Later in the article it says that “All suppliers are thoroughly screened.” Well, they must be accredited based on those standards we’ve already discussed and they do have to meet Medicare’s financial standards (to make sure that they aren’t likely to go out of business). However, we can actually evaluate how effective this “screening” process is by looking at the providers that Medicare chose to offer contracts to in from the original round of bidding (that Congress threw out). Through this screening process Medicare still awarded contracts to providers that had no physical locations in the metro area they bid on. They also awarded contracts to providers for products that the provider had not offered in the past. If I’m a Medicare beneficiary I know that I feel more secure knowing that my respiratory, wound care or rehab equipment may be provided by someone from out of town that has no history providing these products… then again, I like to get my haircut at a barber college and go to the dental school for root canals, I just live for thrills!
“Competitive bidding creates incentives for suppliers to continue to provide quality products and services efficiently and at a reasonable price.” How can a bidding process that selects winners solely based on the lowest prices incent suppliers to continue providing quality goods and services? It would seem to me that the incentive is for providers to offer the cheapest products they can and eliminate any services possible.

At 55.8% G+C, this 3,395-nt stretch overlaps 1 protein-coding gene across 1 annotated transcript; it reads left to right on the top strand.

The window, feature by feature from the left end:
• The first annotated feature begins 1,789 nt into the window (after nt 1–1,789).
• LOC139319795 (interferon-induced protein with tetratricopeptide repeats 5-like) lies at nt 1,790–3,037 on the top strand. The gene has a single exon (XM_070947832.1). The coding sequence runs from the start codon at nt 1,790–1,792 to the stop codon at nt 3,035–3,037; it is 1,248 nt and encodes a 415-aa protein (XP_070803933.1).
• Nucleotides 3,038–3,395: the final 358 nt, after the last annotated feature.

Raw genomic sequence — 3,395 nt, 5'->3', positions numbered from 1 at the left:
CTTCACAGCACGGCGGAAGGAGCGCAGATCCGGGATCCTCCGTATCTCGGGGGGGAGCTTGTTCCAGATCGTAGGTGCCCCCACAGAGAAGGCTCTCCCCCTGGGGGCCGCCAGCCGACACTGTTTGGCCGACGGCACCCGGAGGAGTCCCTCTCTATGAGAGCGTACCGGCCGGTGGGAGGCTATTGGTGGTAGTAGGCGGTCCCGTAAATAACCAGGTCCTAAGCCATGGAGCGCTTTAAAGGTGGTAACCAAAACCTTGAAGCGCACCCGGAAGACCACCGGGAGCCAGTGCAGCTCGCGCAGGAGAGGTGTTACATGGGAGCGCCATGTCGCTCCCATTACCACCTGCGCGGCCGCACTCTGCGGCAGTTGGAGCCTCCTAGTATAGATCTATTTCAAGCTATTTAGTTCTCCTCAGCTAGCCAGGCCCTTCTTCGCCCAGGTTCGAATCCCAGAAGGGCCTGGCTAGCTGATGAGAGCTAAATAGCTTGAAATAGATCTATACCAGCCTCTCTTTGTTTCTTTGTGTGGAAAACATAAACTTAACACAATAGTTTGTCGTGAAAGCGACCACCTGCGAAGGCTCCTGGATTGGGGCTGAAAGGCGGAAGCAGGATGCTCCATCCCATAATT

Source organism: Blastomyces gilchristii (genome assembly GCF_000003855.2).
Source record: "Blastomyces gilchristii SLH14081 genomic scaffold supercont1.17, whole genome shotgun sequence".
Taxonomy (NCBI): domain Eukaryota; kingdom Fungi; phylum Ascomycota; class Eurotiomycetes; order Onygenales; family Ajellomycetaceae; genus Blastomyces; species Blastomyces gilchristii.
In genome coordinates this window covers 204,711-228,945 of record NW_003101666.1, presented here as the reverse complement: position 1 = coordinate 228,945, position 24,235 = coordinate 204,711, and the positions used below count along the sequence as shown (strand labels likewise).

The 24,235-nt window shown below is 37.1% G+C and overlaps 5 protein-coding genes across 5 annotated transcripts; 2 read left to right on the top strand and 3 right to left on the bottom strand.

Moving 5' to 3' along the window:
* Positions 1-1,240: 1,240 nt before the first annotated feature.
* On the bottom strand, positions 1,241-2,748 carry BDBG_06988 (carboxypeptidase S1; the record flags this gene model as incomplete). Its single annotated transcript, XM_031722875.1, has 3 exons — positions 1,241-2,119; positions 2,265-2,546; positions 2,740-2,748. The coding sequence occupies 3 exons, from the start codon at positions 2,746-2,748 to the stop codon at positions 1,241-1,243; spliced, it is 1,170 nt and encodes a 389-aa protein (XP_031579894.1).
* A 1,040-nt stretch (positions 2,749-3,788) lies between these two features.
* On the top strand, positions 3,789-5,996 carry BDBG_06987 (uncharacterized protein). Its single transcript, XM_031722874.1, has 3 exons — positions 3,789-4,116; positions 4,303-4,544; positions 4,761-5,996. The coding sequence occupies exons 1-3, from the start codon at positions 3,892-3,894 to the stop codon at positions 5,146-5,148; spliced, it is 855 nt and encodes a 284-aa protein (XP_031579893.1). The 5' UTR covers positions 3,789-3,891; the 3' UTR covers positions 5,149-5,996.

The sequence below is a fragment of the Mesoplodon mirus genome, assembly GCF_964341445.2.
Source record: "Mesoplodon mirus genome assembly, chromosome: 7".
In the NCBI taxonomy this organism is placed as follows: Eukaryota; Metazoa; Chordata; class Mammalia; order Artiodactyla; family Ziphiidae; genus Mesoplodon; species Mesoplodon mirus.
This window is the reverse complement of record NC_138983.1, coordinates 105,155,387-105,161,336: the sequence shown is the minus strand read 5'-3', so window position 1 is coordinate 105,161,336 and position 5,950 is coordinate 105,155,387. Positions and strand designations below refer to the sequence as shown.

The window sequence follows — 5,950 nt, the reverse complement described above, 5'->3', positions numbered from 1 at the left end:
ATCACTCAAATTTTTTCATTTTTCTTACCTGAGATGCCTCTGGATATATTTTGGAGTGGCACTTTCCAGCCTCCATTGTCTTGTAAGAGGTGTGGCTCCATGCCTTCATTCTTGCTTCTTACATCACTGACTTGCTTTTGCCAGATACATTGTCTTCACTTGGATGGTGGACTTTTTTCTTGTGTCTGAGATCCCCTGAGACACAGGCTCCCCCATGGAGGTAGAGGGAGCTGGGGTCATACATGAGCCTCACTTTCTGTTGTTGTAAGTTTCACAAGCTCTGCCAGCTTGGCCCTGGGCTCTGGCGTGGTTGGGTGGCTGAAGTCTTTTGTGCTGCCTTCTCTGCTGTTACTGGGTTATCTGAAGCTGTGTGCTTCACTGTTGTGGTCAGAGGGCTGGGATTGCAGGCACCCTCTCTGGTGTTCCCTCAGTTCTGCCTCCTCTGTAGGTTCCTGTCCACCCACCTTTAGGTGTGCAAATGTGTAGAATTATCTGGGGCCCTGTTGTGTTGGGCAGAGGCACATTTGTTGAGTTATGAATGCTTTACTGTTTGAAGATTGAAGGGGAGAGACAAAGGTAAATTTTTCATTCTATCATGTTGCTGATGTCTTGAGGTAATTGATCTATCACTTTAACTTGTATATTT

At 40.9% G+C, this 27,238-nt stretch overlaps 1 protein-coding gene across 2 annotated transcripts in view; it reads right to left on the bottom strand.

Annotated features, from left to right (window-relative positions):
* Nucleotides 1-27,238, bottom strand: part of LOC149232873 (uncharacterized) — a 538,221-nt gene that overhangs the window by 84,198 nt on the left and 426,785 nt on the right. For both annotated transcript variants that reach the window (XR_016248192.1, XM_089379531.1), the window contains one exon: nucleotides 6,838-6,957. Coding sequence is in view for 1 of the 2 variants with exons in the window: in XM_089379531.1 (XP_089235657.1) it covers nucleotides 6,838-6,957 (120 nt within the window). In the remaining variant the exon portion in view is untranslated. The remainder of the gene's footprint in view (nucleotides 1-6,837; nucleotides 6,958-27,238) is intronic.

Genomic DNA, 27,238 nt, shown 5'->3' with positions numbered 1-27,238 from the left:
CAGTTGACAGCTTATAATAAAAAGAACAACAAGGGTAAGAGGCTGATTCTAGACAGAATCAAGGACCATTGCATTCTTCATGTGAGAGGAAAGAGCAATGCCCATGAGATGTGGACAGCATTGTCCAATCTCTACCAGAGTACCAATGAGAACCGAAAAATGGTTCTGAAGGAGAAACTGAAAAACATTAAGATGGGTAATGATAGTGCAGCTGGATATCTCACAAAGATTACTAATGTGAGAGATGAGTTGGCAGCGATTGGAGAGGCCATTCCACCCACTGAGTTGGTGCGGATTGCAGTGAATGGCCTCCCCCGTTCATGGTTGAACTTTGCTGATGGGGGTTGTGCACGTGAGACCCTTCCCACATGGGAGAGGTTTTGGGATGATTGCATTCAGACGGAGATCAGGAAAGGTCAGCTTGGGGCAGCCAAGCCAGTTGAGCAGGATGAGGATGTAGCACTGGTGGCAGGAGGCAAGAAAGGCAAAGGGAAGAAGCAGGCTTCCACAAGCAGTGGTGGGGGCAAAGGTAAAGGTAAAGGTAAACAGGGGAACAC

“Competitive bidding selects multiple winning contract providers…” Well that is true but another way of saying this would be to say, “Competitive bidding will eliminate over 80% of the providers eligible to service Medicare beneficiaries.”
In the article there is a whole section touting the “proven results” of competitive bidding demonstration projects done several years ago. Yet, the model Medicare is following now isn’t the same as it was in the demonstrations. In the demonstrations the large majority of bidders were offered contracts so beneficiaries had broader access and the winners still needed to compete based on the quality of goods and services they offered compared to their competition. The demonstrations were limited to two geographic areas in southern Florida and Texas. As such, the large majority of bidders were the local providers and there was not much incentive for folks from out of town to try and move in. Further, Medicare did a better job at only requesting bids on codes that were well defined and represented homogeneous groups of products. If this is the litmus test to demonstrate “proven results” then I must be a scratch golfer… after all I have shot par, one time, on one hole.
OK, time for me to step down from my soap box. Let me know if you agree with my marketing department that folks want to read this stuff or with me that my writing is a great cure for insomnia.